- The Washington Times - Monday, November 10, 2003

Based on the Labor Department’s unemployment report for October, which was issued Friday, the jobless recovery has apparently ended and a job-creating expansion is now in place. Coupled with the economy’s accelerating growth rate, the improving labor market provides additional reasons to believe that a solid recovery has finally taken off.

The good news for October was that the expanding economy generated a net increase of 126,000 jobs. In addition, the nonfarm payroll employment figures for August and September were revised upward by 76,000 and 144,000 jobs, respectively. Thus, after declining each month from February through July, employment increases during each of the past three months.

Meanwhile, the unemployment rate, which reached its cyclical peak at 6.4 percent in June (19 months after the end of the 2001 recession), has ratcheted downward in recent months, falling to 6 percent in October. In terms of the political impact of unemployment, most analysts agree that the trend in the unemployment rate is more important than its level. Thus, it is noteworthy that the timing of the current downward trend contrasts sharply with the aftermath of the previous recession, which occurred during the presidential term of Mr. Bush’s father. Then, the unemployment rate peaked in June 1992, 15 months after the 1990-91 recession ended and five months before the president’s father lost his re-election bid. In the current cycle, the unemployment rate appears to have peaked nearly a year and a half before the presidential election. And there is good reason to believe that it will continue to trend downward.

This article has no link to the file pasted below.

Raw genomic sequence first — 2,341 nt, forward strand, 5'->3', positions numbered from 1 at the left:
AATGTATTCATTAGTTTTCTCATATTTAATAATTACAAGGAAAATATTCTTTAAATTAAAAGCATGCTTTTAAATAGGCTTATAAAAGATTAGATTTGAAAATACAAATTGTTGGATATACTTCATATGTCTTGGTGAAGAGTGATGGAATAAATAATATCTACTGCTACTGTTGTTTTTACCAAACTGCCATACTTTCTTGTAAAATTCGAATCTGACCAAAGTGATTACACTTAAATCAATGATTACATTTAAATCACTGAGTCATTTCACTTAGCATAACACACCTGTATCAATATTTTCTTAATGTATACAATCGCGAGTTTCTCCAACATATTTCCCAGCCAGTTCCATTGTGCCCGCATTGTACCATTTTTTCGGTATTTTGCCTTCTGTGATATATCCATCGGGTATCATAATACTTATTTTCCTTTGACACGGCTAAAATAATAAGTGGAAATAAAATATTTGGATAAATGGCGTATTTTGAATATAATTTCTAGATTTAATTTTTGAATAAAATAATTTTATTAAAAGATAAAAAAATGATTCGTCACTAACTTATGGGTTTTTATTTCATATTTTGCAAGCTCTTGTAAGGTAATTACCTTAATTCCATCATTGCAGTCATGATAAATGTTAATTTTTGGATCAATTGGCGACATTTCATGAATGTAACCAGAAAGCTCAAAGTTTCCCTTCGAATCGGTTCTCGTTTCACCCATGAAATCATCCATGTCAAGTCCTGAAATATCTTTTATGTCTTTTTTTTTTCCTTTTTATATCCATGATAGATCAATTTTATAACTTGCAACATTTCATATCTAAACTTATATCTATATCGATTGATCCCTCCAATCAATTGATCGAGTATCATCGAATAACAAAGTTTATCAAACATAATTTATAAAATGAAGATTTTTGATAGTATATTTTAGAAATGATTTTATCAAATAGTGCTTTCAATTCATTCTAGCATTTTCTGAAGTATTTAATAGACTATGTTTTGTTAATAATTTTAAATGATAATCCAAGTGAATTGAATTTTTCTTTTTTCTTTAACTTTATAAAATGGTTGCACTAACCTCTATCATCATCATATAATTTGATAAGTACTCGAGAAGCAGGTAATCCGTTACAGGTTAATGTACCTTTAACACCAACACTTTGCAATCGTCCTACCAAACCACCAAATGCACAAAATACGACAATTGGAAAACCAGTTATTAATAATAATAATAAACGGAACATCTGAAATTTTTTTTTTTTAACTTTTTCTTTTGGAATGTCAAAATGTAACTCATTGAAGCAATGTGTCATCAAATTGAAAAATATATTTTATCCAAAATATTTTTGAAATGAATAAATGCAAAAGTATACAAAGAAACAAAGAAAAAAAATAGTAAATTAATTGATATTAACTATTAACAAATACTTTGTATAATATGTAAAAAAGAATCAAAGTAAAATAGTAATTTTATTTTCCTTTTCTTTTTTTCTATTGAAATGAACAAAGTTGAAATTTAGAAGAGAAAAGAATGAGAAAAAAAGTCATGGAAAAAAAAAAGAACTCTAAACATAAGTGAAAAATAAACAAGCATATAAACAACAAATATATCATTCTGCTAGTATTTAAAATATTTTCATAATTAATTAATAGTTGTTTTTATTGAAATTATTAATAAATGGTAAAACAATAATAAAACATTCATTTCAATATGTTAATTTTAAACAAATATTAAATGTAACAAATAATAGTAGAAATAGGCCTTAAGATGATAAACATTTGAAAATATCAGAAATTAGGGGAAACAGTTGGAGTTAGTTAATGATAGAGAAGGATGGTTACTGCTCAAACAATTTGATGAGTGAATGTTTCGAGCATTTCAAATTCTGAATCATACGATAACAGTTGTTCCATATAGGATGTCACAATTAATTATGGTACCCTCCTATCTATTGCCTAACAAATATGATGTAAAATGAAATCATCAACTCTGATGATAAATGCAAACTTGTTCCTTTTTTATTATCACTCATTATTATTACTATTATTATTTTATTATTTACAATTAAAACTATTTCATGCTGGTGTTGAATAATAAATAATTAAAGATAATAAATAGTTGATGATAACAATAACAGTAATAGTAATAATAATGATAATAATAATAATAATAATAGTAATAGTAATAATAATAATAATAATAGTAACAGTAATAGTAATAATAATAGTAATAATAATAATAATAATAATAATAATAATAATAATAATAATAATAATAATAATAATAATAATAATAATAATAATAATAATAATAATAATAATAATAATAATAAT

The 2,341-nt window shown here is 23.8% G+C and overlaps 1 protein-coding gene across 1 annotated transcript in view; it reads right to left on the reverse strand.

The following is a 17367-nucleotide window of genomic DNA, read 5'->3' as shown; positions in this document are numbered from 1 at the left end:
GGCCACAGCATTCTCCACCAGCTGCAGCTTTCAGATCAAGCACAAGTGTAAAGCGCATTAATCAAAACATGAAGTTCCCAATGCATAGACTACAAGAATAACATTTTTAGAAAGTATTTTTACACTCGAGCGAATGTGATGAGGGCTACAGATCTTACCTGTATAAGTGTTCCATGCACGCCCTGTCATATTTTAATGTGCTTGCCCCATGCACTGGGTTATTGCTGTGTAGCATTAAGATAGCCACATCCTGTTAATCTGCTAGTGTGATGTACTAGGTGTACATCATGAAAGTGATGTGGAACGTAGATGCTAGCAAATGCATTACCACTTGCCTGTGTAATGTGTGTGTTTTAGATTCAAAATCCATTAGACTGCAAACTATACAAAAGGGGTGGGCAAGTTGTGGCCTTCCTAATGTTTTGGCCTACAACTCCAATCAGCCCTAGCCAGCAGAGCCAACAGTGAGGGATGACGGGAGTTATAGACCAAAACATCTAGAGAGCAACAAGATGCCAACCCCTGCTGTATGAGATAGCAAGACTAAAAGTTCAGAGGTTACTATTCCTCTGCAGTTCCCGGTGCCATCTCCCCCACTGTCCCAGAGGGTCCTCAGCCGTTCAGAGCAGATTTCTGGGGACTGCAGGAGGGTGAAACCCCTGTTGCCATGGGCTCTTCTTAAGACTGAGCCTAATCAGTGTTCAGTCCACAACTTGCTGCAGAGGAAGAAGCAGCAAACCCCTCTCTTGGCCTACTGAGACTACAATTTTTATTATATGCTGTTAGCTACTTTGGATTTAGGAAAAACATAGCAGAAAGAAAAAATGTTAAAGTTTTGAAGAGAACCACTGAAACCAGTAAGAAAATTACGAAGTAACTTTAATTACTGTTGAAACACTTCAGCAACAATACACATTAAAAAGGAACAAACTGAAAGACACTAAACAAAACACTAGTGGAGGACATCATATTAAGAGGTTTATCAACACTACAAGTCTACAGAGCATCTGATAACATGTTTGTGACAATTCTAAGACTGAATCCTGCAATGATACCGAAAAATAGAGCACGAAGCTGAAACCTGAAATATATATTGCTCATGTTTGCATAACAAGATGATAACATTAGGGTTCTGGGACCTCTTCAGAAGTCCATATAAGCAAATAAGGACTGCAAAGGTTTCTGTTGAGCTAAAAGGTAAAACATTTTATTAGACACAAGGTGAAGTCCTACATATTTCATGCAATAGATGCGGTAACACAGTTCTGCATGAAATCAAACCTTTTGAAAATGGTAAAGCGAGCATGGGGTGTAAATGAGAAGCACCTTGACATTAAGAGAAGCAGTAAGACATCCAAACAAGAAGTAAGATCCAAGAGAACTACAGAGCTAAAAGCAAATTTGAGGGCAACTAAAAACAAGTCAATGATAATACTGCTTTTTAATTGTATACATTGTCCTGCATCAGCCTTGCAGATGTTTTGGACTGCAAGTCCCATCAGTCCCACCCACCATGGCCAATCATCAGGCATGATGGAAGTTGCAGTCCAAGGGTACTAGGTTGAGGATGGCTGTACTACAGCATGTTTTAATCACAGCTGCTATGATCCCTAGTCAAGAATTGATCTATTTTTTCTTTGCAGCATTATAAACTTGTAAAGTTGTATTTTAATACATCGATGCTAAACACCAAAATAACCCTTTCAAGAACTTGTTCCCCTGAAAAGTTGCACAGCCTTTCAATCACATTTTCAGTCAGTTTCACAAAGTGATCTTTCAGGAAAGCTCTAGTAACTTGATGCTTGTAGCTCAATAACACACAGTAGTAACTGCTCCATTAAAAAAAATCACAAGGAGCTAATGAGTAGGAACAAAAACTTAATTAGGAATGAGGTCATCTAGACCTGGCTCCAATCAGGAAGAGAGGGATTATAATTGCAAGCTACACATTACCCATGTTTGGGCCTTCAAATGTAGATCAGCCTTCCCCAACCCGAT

Earlier last week, the Commerce Department reported that the economy roared ahead at an annual rate of 7.2 percent during the third quarter. Even more encouraging was the fact that this solid growth rate was broad-based. Consumption increased by 6.6 percent; business investment jumped by 11.1 percent; and exports, probably signaling a synchronized world-wide expansion, increased by nearly 10 percent.

If today’s robust expansion can maintain a pace that is strong enough to knock a quarter-percentage point off the unemployment rate each quarter over the next four quarters, the unemployment rate will be 5 percent on election day next year. It will have fallen by nearly 25 percent since its peak. Also, it would be more than 2 percentage points lower than the prevailing rate when Ronald Reagan won re-election in a landslide after unemployment plunged from its postwar peak of 10.8 percent, which was reached 24 months before the 1984 election. A 5 percent unemployment rate would also be lower than the 5.4 percent rate on Election Day 1996, when Bill Clinton easily won re-election.


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